Writing a book is no small endeavor, so you've got to wonder how Theo Etzel found the time.
After all, Etzel is a supremely busy man. He's the president and CEO of Conditioned Air, growing the company to $45 million in revenues last year. “This is personal to me,” Etzel says. “It was a labor of love.”
The 192-page book, “Invest Your Heartbeats Wisely” (Greenleaf Book Group Press, $19.95), took two years to complete. Etzel enlisted the help of a ghostwriter, a professional who has written other books of this nature. “I hired her to get it organized, and she knows the publishers,” he says, declining to disclose her identity.
Etzel estimates it cost about $30,000 to hire the writer and work with the editor and publisher at Greenleaf to print the first edition of 4,000 hardback copies. “I like things done well, professionally,” he says.
But Etzel wasn't starting from scratch. The entrepreneur is well known in Naples for his talks on management with groups of CEOs such as Vistage and Ancora. “I had notes on the topic,” he says.
Etzel says he devoted many early mornings to writing and editing, driven by a desire to write down his management philosophy for an audience that includes his family. “Part of it was legacy,” he acknowledges.
But clearly the book is aimed at other critical audiences, too. Those include prospective customers and employees of Conditioned Air as well as a guide for others in an industry that has seen its share of shady operators.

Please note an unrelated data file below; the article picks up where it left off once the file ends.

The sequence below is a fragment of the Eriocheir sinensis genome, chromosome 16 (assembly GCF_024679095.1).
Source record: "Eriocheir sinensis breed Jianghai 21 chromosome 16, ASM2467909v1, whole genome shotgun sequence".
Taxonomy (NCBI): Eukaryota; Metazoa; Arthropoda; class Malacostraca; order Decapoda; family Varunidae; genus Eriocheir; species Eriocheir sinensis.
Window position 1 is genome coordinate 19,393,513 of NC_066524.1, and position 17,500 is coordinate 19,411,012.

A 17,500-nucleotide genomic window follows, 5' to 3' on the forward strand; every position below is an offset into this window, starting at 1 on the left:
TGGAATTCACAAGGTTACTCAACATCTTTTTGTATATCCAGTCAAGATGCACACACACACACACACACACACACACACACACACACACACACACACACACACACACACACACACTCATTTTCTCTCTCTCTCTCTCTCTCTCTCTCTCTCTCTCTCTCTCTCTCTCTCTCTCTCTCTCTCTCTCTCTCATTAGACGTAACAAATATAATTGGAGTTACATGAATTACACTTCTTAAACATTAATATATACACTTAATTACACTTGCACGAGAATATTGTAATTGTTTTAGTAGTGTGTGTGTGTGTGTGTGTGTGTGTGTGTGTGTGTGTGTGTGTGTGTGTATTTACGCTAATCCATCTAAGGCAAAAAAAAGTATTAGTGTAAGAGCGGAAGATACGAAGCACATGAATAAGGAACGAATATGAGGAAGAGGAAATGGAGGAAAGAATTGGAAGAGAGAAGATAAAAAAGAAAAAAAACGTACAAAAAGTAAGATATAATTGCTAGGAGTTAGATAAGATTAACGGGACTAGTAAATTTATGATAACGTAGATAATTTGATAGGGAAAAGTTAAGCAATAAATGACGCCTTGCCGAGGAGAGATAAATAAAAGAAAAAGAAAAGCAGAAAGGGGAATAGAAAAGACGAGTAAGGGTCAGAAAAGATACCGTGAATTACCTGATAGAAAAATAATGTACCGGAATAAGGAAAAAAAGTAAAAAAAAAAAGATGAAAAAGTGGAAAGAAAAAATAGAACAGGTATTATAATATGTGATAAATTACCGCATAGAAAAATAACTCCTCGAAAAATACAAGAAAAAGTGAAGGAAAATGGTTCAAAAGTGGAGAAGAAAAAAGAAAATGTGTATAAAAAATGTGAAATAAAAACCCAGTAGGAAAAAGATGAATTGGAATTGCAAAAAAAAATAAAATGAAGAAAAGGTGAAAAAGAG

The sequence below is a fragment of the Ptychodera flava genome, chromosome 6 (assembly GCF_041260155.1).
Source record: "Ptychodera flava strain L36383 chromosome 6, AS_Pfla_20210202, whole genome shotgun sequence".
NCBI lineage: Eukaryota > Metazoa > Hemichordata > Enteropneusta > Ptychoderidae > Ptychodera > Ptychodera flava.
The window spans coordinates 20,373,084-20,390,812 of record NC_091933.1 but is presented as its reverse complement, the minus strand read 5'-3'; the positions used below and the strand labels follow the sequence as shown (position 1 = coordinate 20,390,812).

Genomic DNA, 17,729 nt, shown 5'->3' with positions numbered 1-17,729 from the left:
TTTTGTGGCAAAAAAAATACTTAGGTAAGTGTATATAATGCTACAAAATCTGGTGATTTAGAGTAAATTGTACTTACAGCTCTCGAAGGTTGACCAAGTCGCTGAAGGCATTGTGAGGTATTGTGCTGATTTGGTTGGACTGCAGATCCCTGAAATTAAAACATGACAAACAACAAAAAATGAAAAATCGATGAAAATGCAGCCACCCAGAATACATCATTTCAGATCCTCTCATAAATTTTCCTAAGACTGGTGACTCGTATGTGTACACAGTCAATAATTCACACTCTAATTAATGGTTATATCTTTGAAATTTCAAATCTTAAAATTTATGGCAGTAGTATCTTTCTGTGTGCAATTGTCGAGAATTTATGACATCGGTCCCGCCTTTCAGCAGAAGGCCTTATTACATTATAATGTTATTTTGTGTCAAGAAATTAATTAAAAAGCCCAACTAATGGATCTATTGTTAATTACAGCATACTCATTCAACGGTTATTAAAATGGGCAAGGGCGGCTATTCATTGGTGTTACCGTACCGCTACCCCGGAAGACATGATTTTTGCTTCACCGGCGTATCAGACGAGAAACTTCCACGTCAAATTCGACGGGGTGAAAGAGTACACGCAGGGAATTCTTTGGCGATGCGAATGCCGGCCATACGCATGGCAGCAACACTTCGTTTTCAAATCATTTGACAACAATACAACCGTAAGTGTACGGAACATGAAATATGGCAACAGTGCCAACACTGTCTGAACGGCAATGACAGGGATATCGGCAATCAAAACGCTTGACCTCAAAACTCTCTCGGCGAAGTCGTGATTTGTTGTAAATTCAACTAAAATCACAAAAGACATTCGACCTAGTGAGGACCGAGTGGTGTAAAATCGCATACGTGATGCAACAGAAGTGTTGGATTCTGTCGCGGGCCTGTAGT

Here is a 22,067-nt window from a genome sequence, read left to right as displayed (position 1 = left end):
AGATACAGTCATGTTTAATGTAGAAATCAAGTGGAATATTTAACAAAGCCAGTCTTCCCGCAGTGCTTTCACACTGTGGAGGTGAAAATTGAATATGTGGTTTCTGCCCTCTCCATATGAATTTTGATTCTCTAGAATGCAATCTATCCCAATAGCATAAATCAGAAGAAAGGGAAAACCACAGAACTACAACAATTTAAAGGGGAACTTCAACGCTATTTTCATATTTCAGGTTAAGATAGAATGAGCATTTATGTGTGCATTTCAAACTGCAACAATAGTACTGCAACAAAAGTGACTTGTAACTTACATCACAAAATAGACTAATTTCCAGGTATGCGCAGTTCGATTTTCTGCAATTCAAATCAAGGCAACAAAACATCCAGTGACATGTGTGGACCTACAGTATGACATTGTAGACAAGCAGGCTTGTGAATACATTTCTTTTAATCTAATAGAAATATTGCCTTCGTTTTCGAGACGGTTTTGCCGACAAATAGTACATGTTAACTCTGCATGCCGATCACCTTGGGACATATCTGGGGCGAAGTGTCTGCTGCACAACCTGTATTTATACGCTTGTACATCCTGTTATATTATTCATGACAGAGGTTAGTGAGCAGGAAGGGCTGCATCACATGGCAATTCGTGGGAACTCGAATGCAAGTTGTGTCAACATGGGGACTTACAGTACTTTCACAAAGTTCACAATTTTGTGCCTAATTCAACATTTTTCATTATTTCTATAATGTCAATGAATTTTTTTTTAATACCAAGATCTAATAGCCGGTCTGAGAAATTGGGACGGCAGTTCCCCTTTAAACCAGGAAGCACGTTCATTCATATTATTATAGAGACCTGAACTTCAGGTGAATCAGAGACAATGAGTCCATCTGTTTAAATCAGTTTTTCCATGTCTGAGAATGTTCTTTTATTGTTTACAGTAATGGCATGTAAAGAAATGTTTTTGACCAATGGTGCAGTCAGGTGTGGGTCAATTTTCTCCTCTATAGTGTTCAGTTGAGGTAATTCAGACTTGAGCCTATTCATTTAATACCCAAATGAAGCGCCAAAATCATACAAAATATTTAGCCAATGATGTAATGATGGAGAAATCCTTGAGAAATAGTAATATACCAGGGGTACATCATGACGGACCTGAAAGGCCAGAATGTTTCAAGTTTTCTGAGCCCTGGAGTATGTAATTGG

Etzel, who tells readers in his book he hates being called “boss,” offers management guidelines based on biblical principles. Much of it is common sense, but it is a refreshing break from the data-driven management books that populate the bookstore shelves today.
Readers gain insight into how Etzel runs Conditioned Air and sets it apart from less scrupulous competitors. In practical terms, for example, he explains how the company's technicians don't earn commissions on equipment they sell and have no sales quotas that might tempt them to charge customers for unnecessary parts. Instead, they're paid a high hourly wage and earn rewards for positive customer feedback.
The message: “This is how you should expect us to treat you,” Etzel says. “This is not all about the buck. You can run a company based on the Golden Rule.”
It's a great recruiting tool, too. Prospective employees who read Etzel's book may be encouraged to apply, an important tool now that their skills are in high demand. “This is who I am and this is what I believe,” Etzel says.
Here's a sample of the management advice you'll find in “Invest Your Heartbeats Wisely,” a new book by Theo Etzel, the president of Conditioned Air in Naples.
Listen more, talk less.
Practice PRIDE: Personal responsibility in daily leadership.
Allow people to fix problems themselves to learn a new skill.
Think bigger than just the customer's immediate need.
Be sure to communicate the “why” of what you do.
Never forget that, as a leader, your No. 1 priority for your company is to earn a profit.
A sound exit strategy and a plan for succession are critical for the health and well being of your company.
Hire people who are smarter than you.
Show team members the results of their efforts.
Be aware of signs of burnout in yourself and others.
Follow Jean Gruss on Twitter @JeanGruss